Sunday, June 29

Playing Emotion

I've been thinking about emotion in games lately, particularly when I come across instances that elicit emotion within me. And not even in games, but in moves in books. I saw Pixar's WALL-E last week; an excellent movie, I thought. The movie was inspiring and cognitively engaging, not to mention beautiful. I googled WALL-E After I saw it and found an interview at Movies Online with the writer/director, Andrew Stanton. He has a lot of interesting things to say, but at one point he discusses emotion, specifically how we impart our conscious, project, our emotions, basically, to "finish the sentence."
So it becomes twice as powerful. I think that’s why love at first sight works in movies. Nobody says anything. The guy or the girl stares at the other person and that other person walks across the room and you go racing back to when it happened to you and you’re using that personal, emotional experience to fuel that moment in the movie.
Stanton is talking about how movies evoke emotion from within us, how we become emotionally attached to the situations on screen. And I think Stanton is right, we meld our personal experiences with the movie's scenes to create a sort of emotional bonding. Games are not movies, of course, but I think we can learn from what the field's artists have to say.

Books do the same thing. I'm currently reading Richard Bach's The Bridge Across Forever. There is a scene a third-way through the book where Bach is reminiscing of his air force days:
From the day I joined the military, intensive practice in emotional control: Mr Bach, henceforth you will salute all moths and flies. Why will you salute all moths and flies? You will salute all moths and flies because they have their wings and you do not. There is a moth on yonder window. Mister Bach, Laiuff: FACE! Furward: HAR! And: HALT! Face Moth: FACE! Hand: SALUTE! Wipe that smile off that mouth, Mister. Now step on that smile, kill that smile, KILL IT! Now pick it up and carry it outside and bury it. You think this program's a joke? Who's in control of your emotions, Mr. Bach?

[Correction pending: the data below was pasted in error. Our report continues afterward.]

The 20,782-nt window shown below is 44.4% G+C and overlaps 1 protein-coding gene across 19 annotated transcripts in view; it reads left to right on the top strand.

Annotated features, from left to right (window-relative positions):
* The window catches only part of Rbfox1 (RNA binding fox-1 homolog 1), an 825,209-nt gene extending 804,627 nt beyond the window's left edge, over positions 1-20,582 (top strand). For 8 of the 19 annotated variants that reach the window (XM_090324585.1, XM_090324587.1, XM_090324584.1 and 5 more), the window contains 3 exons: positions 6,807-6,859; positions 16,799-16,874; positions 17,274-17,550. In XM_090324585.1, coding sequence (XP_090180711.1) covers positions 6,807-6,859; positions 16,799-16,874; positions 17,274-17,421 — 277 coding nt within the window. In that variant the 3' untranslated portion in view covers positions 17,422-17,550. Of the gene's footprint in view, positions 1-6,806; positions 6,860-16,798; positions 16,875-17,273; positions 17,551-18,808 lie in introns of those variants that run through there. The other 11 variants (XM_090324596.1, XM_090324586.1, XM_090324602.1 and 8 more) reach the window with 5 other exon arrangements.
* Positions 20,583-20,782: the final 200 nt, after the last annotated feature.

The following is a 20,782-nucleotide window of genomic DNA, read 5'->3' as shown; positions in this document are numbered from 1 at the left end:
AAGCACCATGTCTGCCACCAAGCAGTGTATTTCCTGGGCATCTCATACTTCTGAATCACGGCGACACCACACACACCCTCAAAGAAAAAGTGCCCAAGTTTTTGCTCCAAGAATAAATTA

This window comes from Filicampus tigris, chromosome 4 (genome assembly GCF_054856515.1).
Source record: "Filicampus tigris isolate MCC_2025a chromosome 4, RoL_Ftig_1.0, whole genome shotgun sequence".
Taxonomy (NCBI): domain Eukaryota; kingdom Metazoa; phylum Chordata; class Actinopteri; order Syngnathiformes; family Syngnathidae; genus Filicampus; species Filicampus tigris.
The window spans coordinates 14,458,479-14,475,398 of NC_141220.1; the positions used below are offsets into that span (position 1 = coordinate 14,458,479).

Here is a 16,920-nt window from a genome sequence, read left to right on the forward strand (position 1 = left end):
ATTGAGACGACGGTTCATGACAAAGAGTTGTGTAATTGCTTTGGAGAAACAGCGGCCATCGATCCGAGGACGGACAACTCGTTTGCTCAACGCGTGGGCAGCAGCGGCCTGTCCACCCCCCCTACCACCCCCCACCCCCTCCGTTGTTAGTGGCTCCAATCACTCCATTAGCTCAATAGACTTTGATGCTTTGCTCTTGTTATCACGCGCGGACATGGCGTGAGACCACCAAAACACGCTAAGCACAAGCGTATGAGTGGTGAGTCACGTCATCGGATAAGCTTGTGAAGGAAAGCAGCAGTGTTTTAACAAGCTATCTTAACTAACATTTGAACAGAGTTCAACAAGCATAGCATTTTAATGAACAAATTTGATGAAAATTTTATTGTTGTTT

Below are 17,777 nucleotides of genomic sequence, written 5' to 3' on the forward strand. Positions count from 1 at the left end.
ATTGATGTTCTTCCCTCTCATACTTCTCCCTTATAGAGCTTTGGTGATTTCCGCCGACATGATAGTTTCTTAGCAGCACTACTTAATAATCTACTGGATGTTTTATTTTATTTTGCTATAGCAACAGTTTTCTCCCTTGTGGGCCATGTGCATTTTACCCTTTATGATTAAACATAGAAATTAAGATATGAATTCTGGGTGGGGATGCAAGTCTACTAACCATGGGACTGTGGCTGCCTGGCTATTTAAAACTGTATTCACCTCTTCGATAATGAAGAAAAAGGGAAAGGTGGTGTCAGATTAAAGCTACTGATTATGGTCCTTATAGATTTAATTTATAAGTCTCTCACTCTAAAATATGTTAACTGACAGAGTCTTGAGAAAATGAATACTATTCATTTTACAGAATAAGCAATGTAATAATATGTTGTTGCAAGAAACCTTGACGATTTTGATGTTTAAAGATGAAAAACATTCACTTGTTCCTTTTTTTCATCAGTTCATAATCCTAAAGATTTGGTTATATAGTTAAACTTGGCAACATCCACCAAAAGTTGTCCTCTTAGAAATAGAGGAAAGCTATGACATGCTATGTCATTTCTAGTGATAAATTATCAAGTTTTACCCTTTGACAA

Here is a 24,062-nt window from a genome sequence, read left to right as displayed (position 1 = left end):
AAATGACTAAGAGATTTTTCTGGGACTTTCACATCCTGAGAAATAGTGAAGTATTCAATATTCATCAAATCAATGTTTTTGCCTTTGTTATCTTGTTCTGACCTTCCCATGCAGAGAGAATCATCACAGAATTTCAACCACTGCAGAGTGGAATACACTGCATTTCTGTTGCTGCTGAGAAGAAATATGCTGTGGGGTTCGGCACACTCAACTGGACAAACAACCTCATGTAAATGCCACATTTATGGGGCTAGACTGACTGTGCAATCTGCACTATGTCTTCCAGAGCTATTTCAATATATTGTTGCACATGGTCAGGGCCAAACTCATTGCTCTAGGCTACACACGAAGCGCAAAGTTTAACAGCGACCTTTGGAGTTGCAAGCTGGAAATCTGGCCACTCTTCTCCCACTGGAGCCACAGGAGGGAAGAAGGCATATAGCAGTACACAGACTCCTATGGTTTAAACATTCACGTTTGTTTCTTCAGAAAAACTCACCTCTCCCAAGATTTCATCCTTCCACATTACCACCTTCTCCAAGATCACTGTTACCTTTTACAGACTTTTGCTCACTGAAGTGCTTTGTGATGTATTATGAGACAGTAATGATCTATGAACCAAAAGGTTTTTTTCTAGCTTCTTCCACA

This scene is very well written. Different from what Stanton was noting about movies, Bach causes readers to feel the same way the character does. We laugh at the situation at first, saluting to a butterfly is funny. But then the drill sargent yells at the character, and at us. And we feel rebuked.

This, I think, is actually quite close to what video games have the potential to achieve. I've said this a lot, but I'm going to say it again. Video games are interactive; playing them is an active experience. Movies and books are also interactive, albeit differently. As from Bach and Stanton above, movies and books require some sort of emotional input from participants. We receive the most from those experiences when we give our emotions to them. And we give our emotions most freely when the media does its best to evoke emotion from us. Some books have dry writing; some movies are brain-dead. Some games are boring. There are many reasons for this: control, challenge, etc. But emotionally, games can achieve the most through gameplay. Players should play emotion, not receive it passively. GameSpot once interviewed a multitude of developers, including System Shock II and BioShock designer Ken Levine. Levine, discussing story and emotion in games:
I'm a big fan of emergent storyline. I remember growing my squad of beloved characters (who never had a single line of dialogue) in X-COM and watching with bated breath as they entered the treacherous corridors of the final boss with only a single blaster launcher missile left. Why? Because it was a scenario conceived by a partnership between myself and the game. It was a moment that existed uniquely in my gaming experience and not shared the same way by any other soul on earth.

But as a designer, it's hard to give up that control. We want to craft moments of gameplay. I've done it myself---hey, I've written my share of cutscenes. But what we conceive as designers is never going to be as good as what the partnership of gamer and game creates.
According to the article, Levine refuses to play a game in which he cannot skip cutscenes. Excessive? Maybe. But I think he is standing by a principle, that video games should elicit emotion through gameplay, because that is where video games are unique from all other media. Interactivity is where games excel.

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